"If you're down for an intelligent discussion of it, I am also quite down."
Nice to hear that! Thanks for writing back with some good questions.
"Having access removed is a shady, weird middle ground. You can lose access to anything. Bought discs and discs get destroyed? Screwed. Buy games from Humble and you lose your link (Old Humble) or they remove your page (New Humble)? Screwed."
I agree. Very bad.
"The concepts of ownership and access get a little meta when it comes to something as simple as 1s and 0s."
Not really. The issue here is quite clear. The law states what you own and don't. Companies will screw you as much as they can get away with. When there is something which is not clear, it's not until it gets to court that a decision is made. Until then the companies rely on people not being wealthy enough to take them to court and the wealthy ones not giving a flying.
"It's weird to talk about what you believe when it comes to something so technical, but I believe that, through Steam, you own the game without ALL of the rights generally assumed with "owning" something. Like not owning the rights to redistribute the game. They could be like old iTunes and even CyberLink (with my copy of PowerDVD that I just bought) and say you get ONE download."
It's not really an 'I believe' issue. The law states whether you own something. Your agreement in these instances are the agreements of someone who leases or rents. The company is the lessor. You have limited rights but no ownership. Think of it as leasing office space or a car. You don't 'partly' own either. You have responsibilities and limited rights.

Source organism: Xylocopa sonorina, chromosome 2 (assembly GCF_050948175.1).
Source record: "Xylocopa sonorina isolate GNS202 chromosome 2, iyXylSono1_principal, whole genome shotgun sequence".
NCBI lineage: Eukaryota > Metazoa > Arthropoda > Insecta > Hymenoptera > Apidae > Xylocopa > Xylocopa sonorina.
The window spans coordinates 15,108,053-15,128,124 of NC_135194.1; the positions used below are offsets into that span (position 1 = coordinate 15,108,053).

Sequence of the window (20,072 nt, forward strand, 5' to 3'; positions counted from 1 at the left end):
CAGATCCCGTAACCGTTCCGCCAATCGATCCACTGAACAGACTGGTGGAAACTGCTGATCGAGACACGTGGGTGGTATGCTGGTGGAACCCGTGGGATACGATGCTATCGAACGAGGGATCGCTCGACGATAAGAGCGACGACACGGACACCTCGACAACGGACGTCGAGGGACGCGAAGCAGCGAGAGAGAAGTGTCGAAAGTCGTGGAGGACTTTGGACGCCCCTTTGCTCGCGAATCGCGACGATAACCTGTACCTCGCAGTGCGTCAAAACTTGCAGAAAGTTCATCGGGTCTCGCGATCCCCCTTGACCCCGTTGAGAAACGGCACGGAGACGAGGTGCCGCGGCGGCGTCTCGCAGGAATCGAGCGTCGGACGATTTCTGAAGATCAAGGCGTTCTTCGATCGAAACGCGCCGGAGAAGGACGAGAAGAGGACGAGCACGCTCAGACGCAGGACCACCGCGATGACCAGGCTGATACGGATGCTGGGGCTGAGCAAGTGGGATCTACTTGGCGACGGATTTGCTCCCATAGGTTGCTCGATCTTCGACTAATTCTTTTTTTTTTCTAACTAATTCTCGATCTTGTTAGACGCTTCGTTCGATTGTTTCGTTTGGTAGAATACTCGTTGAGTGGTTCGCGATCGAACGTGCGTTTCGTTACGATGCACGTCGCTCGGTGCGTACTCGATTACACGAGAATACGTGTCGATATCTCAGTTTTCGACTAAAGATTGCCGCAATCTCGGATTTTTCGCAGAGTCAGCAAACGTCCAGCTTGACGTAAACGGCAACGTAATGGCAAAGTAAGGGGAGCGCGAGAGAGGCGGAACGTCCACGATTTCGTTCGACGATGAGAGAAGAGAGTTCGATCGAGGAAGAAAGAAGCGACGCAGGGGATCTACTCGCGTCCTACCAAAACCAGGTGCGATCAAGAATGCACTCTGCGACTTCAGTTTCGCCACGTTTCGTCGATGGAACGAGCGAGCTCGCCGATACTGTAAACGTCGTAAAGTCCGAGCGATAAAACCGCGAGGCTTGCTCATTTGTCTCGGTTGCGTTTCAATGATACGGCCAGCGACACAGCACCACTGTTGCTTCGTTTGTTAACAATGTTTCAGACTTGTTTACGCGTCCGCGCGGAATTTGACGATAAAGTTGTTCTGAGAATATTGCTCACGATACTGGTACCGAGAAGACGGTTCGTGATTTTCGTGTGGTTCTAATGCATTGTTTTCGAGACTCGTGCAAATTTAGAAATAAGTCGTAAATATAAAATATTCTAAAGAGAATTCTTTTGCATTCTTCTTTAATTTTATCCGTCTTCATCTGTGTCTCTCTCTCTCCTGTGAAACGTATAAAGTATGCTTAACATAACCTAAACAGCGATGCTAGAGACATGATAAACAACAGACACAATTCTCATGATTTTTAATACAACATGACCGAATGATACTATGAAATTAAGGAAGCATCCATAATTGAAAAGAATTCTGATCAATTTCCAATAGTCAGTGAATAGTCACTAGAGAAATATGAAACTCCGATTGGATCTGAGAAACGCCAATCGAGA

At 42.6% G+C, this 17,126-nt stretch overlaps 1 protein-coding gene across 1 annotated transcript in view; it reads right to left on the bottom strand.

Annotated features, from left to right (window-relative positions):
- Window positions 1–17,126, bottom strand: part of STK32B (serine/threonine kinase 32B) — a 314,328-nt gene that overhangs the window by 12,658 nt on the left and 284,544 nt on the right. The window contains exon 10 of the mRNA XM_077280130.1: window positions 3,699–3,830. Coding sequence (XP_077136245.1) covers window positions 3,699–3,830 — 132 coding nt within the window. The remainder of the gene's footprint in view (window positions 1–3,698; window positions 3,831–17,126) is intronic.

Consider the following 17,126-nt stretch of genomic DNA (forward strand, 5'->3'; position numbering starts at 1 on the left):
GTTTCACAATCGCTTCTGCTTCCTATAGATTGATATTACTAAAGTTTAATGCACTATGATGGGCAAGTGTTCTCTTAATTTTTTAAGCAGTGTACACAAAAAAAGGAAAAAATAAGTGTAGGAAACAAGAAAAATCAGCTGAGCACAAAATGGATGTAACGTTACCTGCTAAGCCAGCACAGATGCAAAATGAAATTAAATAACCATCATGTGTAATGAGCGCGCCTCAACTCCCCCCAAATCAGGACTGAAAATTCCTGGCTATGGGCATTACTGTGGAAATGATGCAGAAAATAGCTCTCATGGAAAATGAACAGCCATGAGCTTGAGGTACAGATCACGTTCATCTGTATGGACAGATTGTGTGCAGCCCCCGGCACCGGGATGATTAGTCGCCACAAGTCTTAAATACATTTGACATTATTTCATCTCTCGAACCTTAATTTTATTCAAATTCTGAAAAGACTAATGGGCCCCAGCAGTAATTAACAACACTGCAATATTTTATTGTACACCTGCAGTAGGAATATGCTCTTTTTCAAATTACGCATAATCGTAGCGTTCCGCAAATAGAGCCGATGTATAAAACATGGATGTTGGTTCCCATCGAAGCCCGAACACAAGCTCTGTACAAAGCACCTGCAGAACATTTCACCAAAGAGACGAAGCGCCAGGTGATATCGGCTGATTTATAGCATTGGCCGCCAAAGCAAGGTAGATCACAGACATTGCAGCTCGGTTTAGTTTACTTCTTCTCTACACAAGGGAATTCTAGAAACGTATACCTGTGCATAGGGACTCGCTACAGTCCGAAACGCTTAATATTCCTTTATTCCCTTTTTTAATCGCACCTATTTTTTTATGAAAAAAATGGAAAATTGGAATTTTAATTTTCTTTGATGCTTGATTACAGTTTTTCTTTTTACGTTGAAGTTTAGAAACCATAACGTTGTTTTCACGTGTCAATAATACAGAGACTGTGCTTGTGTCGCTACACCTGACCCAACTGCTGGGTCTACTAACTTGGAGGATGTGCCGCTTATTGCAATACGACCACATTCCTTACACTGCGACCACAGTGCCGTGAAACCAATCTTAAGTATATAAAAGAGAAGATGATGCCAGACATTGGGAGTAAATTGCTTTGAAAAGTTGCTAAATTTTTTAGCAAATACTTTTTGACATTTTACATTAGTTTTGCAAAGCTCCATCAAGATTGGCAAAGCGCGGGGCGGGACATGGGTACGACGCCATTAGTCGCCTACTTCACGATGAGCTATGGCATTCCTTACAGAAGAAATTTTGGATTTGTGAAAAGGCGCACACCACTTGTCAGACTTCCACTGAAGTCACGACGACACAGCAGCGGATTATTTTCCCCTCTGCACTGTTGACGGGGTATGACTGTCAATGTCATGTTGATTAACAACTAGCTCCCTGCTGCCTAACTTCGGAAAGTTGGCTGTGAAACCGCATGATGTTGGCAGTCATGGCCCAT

Regarding iTunes. It's one of the reasons I never bought any iTunes anything. I couldn't play the content on the devices I wanted to so I didn't buy from them. Still haven't. Being old school I've bought CDs cough
. For those out there who are wondering what those are, please check out wikipedia. I'm sure they have a section for 'old tech' ;))
"In your opinion, do you have to be able to sell something in order to own it?"
Pretty much so. The law seems to think the same too. If I can't sell it, I don't own it.
"Is that the sole defining factor?"
Pretty close to it.
"Aside from that, what disadvantages are there from buying through a service like Steam that can't be argued the same way with traditional disc-based media?"
Dunno. Good question really.
I'm not saying people "should not" use Steam etc. I suppose I'm really saying we should stop talking about 'buying' the game and say "I'm leasing/renting" the game. "I'm buying access to the game" maybe?
Now, in summary, I'm not a lawyer, but I studied insurance law, criminal law and other areas of law (all job related).BUT none of this makes me a lawyer :))
Thanks for the questions.
I'm not totally opposed to Steam etc, just very wary as I think we all should be. History is a good teacher (life long interest) of what happens when you give away or have rights taken bit by bit.
Hope I've answered your questions clearly enough.